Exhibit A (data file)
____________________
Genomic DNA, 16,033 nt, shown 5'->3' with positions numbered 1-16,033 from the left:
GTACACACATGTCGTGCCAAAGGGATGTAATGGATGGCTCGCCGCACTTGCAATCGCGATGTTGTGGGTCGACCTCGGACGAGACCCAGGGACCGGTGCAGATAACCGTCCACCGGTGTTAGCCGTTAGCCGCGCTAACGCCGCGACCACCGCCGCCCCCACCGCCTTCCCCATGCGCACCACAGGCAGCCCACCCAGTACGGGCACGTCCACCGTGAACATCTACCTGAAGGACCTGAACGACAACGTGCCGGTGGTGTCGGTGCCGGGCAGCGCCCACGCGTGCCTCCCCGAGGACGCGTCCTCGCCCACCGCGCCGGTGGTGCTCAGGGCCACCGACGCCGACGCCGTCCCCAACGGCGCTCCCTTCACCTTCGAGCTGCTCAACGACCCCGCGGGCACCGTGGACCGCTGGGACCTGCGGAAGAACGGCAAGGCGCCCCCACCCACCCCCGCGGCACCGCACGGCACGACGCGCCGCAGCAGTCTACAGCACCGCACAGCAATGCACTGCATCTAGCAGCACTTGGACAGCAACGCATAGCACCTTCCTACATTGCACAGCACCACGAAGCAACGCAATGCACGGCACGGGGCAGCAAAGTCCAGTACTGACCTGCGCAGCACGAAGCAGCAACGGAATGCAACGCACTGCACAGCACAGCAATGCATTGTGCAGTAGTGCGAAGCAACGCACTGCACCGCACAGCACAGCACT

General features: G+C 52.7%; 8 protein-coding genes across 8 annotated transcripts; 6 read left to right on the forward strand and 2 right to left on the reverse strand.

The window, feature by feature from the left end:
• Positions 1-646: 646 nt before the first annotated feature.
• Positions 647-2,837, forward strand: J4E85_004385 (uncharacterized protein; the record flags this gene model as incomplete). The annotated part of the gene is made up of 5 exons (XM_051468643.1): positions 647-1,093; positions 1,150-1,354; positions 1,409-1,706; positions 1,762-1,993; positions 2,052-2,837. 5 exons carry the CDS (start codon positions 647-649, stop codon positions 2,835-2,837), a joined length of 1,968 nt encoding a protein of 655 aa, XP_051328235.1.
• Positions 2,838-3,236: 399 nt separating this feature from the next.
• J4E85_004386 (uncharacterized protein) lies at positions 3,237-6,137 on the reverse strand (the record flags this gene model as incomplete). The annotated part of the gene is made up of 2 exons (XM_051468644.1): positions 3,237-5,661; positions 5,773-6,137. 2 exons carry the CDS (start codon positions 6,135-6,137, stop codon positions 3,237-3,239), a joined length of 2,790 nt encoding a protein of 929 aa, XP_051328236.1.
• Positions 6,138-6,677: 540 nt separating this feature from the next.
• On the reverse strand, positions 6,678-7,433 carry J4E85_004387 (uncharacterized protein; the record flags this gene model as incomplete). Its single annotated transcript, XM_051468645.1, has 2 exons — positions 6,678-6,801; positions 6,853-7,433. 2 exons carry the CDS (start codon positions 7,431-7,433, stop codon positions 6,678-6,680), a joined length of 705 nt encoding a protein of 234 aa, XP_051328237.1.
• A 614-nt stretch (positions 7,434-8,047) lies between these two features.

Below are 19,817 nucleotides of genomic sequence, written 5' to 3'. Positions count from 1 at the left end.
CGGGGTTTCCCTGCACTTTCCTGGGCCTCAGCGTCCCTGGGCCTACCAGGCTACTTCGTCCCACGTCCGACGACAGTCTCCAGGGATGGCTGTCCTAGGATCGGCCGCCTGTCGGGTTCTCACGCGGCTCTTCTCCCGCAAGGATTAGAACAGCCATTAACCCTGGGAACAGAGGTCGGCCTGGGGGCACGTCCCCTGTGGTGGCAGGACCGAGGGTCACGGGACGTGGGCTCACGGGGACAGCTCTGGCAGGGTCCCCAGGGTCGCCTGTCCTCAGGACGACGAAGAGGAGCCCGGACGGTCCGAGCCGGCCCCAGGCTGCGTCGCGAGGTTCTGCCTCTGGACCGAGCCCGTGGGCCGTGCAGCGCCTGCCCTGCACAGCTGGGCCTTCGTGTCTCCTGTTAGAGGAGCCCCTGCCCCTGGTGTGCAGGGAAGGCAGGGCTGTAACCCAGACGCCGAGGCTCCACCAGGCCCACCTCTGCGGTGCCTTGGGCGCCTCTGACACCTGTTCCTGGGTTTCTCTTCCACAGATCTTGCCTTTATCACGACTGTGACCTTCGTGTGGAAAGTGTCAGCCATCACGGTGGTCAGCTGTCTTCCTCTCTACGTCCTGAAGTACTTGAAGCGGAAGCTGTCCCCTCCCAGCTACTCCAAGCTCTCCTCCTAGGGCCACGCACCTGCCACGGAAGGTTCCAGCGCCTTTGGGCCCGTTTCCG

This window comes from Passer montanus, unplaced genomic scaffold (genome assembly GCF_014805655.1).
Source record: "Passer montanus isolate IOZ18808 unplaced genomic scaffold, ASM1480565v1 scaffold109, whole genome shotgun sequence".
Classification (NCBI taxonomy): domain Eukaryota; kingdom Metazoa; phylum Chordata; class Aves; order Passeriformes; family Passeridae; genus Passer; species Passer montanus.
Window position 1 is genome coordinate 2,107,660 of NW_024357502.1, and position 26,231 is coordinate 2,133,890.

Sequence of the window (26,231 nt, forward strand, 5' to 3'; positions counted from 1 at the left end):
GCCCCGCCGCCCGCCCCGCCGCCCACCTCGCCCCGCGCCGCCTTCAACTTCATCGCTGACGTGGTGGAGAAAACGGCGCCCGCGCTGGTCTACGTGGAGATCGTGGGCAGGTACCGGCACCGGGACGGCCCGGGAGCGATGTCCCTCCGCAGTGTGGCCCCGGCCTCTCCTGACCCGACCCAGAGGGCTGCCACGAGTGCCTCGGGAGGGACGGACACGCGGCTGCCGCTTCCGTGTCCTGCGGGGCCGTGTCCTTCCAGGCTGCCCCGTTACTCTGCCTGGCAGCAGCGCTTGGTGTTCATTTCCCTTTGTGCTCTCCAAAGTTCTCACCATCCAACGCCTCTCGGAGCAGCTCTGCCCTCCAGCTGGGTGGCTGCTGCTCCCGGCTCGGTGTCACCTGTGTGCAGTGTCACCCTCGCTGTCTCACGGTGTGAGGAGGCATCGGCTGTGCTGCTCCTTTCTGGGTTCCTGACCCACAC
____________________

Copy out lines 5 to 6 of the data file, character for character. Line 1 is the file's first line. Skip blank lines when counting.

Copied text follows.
• Positions 1-646: 646 nt before the first annotated feature.
• Positions 647-2,837, forward strand: J4E85_004385 (uncharacterized protein; the record flags this gene model as incomplete). The annotated part of the gene is made up of 5 exons (XM_051468643.1): positions 647-1,093; positions 1,150-1,354; positions 1,409-1,706; positions 1,762-1,993; positions 2,052-2,837. 5 exons carry the CDS (start codon positions 647-649, stop codon positions 2,835-2,837), a joined length of 1,968 nt encoding a protein of 655 aa, XP_051328235.1.